Susan Fadil, Director – Funds and Corporate Services at JTC, recently spoke on a panel at an event organised by the Association of Women Chartered Secretaries (AWCS) in London, where she discussed the importance of subsidiary governance and how organisations can approach the challenges it brings…
Modern organisations invariably operate in complex environments and this, coupled with unwieldy group structures, can frequently present challenges when it comes to effective governance and compliance.
Focusing on subsidiary governance and robust legal entity management can help in this regard, not only in terms of protecting shareholder value, but also in safeguarding against more practical issues that have the potential to cause either reputational damage or financial penalties – issues that go right to the heart of shareholder value.
It’s a fact that often corporate governance failings occur at the subsidiary level, largely due to a lack of attention or an ineffective oversight mechanism. It is not good enough to just take a group-wide corporate governance code and ask the subsidiary board to apply it.
Given the increased focus on the governance, compliance and management of all entities within a group from both government and regulators, it’s clear that subsidiary governance should form an integral part of an organisation’s risk management framework.
When it comes to risk at subsidiary level, there are two big dangers.
One is not having a true understanding at the parent level of the culture, climate, and environment that its subsidiaries operate in. The other is to assess risk based solely on materiality, because clearly some risks are extremely disproportionate to their financial materiality.
The risk processes employed by many companies may be very good, but there is still room for improvement, particularly in the way parent and subsidiary boards identify, monitor and mitigate risk.
A lot of that will depend on how the organisation is structured, how centralised or decentralised their compliance and risk processes are, the diversity of their human capital and the parent board’s awareness of cultural norms.
These risks highlight some key points in terms of the relationship between a parent and its subsidiary board. For instance, to properly carry out their fiduciary responsibilities, subsidiary boards are expected to act in an independent and objective manner.
However, because of their ownership structure, it is often difficult for them to achieve that independence. Usually, for instance, the parent organisation nominates directors to the subsidiary’s board who are often directors, officers, or employees of the parent. For this reason, the interests of the parent may take precedence over those of the subsidiary.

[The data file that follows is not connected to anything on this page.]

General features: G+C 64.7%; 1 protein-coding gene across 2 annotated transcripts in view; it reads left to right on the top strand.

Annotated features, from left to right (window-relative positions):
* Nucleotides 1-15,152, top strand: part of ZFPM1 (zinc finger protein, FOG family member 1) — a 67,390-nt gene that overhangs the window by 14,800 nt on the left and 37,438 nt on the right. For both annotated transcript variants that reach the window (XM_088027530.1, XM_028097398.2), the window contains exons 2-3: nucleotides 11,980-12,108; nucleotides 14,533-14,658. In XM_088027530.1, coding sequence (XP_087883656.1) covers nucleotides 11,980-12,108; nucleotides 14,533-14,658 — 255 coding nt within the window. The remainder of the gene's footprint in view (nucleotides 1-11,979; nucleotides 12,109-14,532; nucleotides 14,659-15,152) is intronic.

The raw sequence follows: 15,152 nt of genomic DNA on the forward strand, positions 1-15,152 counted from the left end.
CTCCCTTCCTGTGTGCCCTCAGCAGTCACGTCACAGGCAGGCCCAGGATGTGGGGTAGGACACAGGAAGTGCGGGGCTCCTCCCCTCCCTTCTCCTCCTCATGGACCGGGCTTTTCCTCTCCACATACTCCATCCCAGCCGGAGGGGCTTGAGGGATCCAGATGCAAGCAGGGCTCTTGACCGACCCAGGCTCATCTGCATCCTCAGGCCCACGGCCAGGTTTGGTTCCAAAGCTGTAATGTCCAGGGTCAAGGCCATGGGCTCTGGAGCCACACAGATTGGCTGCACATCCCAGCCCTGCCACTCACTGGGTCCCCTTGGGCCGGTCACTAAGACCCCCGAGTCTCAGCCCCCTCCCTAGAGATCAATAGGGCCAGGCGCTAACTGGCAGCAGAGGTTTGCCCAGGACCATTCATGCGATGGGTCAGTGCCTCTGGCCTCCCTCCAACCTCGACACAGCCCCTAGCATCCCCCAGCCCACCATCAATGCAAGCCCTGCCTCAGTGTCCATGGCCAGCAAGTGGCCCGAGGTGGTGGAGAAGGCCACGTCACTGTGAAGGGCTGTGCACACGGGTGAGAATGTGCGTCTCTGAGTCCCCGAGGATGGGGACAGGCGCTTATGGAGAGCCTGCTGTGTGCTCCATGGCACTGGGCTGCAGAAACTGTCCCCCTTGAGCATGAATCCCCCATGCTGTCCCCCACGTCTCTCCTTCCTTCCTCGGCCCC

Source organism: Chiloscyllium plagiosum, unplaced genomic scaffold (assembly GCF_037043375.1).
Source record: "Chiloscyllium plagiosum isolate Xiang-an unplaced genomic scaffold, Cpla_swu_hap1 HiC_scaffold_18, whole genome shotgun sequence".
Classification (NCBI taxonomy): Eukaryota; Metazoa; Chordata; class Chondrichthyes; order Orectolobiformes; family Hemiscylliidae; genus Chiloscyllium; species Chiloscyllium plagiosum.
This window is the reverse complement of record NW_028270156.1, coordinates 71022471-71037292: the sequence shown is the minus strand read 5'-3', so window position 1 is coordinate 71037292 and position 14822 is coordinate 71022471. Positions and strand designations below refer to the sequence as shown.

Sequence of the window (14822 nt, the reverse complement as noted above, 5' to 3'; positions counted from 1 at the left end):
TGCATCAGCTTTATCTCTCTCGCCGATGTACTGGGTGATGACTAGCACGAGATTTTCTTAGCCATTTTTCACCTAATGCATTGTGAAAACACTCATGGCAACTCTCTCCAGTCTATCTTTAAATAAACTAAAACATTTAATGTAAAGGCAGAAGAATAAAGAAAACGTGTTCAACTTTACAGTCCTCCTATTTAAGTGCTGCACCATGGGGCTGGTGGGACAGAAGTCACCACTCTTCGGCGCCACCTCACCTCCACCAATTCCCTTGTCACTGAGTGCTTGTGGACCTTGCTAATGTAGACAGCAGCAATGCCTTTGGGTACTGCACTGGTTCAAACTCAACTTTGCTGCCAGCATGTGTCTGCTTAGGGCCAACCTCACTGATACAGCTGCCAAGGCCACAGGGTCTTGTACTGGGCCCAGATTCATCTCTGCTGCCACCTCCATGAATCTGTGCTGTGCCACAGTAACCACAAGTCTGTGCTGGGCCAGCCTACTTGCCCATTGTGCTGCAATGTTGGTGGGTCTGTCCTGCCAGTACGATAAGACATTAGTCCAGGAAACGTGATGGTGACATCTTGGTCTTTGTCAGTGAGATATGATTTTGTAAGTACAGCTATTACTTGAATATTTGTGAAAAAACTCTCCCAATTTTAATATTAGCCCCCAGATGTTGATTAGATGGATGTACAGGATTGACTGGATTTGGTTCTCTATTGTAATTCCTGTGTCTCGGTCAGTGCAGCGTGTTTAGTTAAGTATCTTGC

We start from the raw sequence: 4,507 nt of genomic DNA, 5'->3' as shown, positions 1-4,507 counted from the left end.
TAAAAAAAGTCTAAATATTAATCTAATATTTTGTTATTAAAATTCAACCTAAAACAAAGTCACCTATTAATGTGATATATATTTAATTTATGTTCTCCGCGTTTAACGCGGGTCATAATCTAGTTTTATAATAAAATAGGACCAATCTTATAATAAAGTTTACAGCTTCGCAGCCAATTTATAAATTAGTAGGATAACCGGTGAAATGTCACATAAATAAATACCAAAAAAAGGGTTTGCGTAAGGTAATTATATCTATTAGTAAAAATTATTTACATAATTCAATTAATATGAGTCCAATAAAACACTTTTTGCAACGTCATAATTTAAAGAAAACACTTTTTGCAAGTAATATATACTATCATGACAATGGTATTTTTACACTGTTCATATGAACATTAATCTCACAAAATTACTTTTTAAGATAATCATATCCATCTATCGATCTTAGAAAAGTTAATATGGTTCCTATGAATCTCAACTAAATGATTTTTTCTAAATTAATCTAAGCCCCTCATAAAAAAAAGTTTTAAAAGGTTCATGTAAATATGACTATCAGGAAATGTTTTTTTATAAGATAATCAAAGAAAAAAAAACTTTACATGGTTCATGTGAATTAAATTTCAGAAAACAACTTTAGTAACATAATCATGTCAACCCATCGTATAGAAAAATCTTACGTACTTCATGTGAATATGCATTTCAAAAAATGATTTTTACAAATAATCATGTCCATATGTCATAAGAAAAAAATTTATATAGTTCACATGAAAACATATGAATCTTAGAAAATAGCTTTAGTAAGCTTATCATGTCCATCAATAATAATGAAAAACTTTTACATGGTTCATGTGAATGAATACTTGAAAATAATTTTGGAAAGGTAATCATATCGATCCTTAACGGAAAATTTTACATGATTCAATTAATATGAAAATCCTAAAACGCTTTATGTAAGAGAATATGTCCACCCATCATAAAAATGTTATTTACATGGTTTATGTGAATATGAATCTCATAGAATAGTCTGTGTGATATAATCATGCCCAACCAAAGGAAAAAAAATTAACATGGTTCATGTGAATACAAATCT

Subsidiary boards need, of course, to act in the best interests of the subsidiary, but also have a responsibility to the parent organisation.
Balancing these responsibilities is vital. Ideally, the interests of the parent and subsidiary would be aligned, but when that isn’t the case, it is the subsidiary board’s responsibility to make sure the parent understands why a particular solution or course of action is not a good one for the subsidiary.
In these situations, it is important for the subsidiary board to make its case to the parent so it is aware of the issues and the related consequences. This will allow the parent to weigh all of the pros and cons when making choices, ultimately for the overall benefit of the entire organisation, its shareholders and wider stakeholders.
There are of course resource implications for placing a greater focus on subsidiary governance, but the benefits in the long-term are considerable and the costs of integrating subsidiary governance into an organisation’s framework are likely to be reduced by embracing technology and ensuring boards are working through common platforms.
For instance, where collecting and analysing data is concerned, automation can significantly improve governance processes, by making it possible to retrieve accurate, good quality data in multiple formats in real time.
Where parent and subsidiary organisations are not on common platforms, data collection and analysis can be a real challenge. In order to maximise the effectiveness of technologies, including from a governance perspective, there is a definite trend for organisations to move increasingly towards centralised data systems and common platforms.
Of course, it may not be possible to implement all practices identically across an entire organisation. It is important that subsidiaries have the ability to adjust policies and practices to reflect their operational needs and ownership structure as well as their local jurisdiction’s tax, legal, and other business regulations.
The truth is that parent company boards can’t do it all, from a practical or legal point of view – particularly in the case of complex multinational organisations.
Ensuring that the organisation has an effective subsidiary governance programme in place is critical for the parent board to ensure that its subsidiary governance reflects the same values, ethics, controls and processes as at parent board level.
For this reason, ongoing dialogue between subsidiary and parent boards is absolutely vital to make sure that all parties clearly understand each other’s objectives. If they can do this, they will be a good way along the road to achieving an effective balance between the level of independence of the subsidiary and the needs of the group as a whole.
Susan spoke on the panel alongside Evelyn Akadiri, Senior Company Secretary, BNY Mellon, Richard Sheath, Partner Independent Audit Limited, and Laura Fisher, Lawyer, Baker MacKenzie LLP.